TSA: Despite Objections, All Passengers Must Be Screened - Spokane, North Idaho News & Weather KHQ.com

Man Confronts TSA Screeners Over Pat-Downs: 'If You Touch My Junk' I'll Have You Arrested

Los Angeles, California (CNN) -- In response to a video of a California man's dispute with airport security officials, the Transportation Security Administration said Monday it tries to be sensitive to individuals, but everyone getting on a flight must be screened.

The video, in which software engineer John Tyner refuses an X-ray scan at the San Diego, California, airport, has sparked a debate over screening procedures.

Tyner told CNN on Sunday that he was surprised to see so many people take an interest in his refusal and the dispute with airport screeners that followed it. But he said he hoped the video will focus attention on what he calls a government invasion of privacy.

"Obviously, everybody has their own perspective about their personal screening," TSA administrator John Pistole told CNN. "The question is, how do we best address those issues ... while providing the best possible security?"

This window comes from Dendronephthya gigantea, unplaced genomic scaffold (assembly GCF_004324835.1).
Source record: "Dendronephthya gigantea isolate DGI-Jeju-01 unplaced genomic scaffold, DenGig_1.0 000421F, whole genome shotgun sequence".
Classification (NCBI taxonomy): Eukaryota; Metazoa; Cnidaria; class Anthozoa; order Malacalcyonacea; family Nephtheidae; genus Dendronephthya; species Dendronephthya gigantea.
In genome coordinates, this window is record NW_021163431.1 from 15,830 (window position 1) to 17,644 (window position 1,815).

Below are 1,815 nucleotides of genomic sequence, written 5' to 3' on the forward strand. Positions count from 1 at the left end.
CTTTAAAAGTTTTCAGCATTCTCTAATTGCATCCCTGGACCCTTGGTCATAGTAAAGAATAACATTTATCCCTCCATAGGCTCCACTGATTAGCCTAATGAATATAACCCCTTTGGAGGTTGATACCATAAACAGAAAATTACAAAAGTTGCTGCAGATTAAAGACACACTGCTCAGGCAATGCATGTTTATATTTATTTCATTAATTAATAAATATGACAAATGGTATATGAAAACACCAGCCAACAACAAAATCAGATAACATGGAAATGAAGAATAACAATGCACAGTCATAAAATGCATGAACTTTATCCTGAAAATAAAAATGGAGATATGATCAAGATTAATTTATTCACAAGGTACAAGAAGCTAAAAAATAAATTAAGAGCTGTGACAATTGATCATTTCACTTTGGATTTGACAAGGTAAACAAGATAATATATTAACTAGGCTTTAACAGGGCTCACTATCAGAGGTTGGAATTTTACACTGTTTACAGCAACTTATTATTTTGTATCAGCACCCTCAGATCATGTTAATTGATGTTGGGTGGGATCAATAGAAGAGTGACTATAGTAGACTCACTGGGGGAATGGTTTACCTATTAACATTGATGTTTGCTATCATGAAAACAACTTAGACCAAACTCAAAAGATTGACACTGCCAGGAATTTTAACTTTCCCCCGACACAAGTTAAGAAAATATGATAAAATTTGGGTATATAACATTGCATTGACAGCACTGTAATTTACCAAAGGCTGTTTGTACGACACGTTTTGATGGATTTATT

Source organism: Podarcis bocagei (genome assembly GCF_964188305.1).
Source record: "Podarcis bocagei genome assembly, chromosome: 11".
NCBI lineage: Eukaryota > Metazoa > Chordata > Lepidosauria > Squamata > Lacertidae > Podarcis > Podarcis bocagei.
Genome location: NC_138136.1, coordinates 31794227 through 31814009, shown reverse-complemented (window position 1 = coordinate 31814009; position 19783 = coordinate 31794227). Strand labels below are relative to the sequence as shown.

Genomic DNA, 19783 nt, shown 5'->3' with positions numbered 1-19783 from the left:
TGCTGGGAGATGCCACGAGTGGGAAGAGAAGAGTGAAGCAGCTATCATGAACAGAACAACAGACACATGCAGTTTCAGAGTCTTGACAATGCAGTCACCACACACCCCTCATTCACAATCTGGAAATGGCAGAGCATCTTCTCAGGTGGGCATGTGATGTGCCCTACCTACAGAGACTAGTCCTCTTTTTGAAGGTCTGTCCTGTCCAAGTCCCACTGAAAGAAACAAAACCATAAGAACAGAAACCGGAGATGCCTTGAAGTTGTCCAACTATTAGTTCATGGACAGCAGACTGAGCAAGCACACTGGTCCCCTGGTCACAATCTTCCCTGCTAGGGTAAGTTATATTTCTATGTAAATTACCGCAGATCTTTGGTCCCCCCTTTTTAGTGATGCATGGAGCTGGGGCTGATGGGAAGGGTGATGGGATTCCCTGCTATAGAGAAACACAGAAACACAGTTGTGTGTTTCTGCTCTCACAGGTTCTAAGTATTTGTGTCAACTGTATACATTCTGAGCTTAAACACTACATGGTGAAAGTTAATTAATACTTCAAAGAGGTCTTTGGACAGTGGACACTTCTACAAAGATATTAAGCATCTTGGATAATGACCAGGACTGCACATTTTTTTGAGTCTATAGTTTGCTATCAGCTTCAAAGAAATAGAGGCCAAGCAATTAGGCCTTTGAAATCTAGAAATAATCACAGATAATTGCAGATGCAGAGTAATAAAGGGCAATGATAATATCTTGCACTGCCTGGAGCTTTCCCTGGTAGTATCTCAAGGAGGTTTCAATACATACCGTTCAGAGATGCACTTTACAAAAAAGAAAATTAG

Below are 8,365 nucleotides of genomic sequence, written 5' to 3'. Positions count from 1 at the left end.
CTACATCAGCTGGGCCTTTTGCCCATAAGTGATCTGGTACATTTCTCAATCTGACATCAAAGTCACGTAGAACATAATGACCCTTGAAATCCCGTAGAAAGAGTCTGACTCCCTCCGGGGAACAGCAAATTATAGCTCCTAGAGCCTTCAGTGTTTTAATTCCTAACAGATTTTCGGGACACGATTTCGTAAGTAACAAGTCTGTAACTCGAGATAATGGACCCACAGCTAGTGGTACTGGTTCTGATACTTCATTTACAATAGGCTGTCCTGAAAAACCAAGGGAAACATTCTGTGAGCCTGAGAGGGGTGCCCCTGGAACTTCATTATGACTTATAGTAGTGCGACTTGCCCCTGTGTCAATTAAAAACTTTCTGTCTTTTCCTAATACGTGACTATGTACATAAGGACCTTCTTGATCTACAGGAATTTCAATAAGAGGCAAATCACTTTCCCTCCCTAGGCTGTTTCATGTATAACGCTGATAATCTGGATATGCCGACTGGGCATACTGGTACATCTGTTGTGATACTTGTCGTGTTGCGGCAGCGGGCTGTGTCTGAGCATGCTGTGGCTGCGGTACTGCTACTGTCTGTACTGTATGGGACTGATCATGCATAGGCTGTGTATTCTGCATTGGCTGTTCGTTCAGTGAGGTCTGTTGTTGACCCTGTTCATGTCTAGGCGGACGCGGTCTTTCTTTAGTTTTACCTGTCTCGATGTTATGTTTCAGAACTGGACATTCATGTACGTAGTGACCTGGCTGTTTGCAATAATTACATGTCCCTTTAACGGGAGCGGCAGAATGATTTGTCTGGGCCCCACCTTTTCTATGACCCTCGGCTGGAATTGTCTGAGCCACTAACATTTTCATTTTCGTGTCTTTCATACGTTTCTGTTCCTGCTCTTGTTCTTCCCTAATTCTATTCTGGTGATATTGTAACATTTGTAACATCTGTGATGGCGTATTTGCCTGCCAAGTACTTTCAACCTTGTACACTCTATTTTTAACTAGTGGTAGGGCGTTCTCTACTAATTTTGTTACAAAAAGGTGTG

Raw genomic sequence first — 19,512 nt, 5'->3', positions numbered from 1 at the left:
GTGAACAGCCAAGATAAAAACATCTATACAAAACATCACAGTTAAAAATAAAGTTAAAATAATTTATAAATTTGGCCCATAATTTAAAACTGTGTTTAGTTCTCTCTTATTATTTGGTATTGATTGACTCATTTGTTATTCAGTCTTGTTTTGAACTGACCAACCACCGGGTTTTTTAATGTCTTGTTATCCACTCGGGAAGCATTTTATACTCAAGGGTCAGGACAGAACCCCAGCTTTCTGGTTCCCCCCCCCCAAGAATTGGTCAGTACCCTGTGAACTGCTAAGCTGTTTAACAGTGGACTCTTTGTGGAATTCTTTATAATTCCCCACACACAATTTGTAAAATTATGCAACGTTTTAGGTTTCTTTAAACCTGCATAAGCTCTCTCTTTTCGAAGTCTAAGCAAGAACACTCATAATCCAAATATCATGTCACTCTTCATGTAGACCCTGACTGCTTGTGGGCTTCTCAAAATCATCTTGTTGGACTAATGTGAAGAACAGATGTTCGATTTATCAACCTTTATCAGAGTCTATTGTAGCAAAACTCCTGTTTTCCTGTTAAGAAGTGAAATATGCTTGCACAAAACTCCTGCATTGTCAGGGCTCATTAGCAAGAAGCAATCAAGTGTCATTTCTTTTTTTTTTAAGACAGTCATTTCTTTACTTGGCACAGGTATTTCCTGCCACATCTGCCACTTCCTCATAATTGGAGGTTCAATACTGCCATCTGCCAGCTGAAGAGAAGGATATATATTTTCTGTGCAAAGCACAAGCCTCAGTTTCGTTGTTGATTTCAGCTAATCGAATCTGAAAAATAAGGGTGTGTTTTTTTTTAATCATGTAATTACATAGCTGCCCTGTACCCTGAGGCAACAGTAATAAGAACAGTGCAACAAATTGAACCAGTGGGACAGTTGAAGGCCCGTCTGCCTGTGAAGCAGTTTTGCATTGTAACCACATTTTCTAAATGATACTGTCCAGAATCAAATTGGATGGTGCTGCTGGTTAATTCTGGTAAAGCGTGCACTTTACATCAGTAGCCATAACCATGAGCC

Tyner, 31, said his hunting trip to South Dakota was cut short before it even started Saturday morning -- when TSA agents asked him to go through an X-ray machine.

"I don't think that the government has any business seeing me naked as a condition of traveling about the country," Tyner said.

Pistole said the agency is "trying to be sensitive to individuals issues and concerns," but added, "the bottom line is, everybody who gets on that flight has been properly screened."

The cell phone video Tyner recorded of his arguments with security screeners over the scan and pat-down they proposed had garnered more than 80,000 hits on YouTube by early Monday morning.

Tyner said that after he declined the body scan, a TSA agent told him he could have a pat-down instead. Once the procedure was described, Tyner said he responded, "If you touch my junk, I'll have you arrested."

The dispute that followed, Tyner said, included police escorting him from the screening area and a supervisor saying he could face a civil lawsuit for leaving the airport before security had finished screening him.

"The whole thing just seemed ridiculous. ... I don't intend to fly until these machines go away," he said.

 

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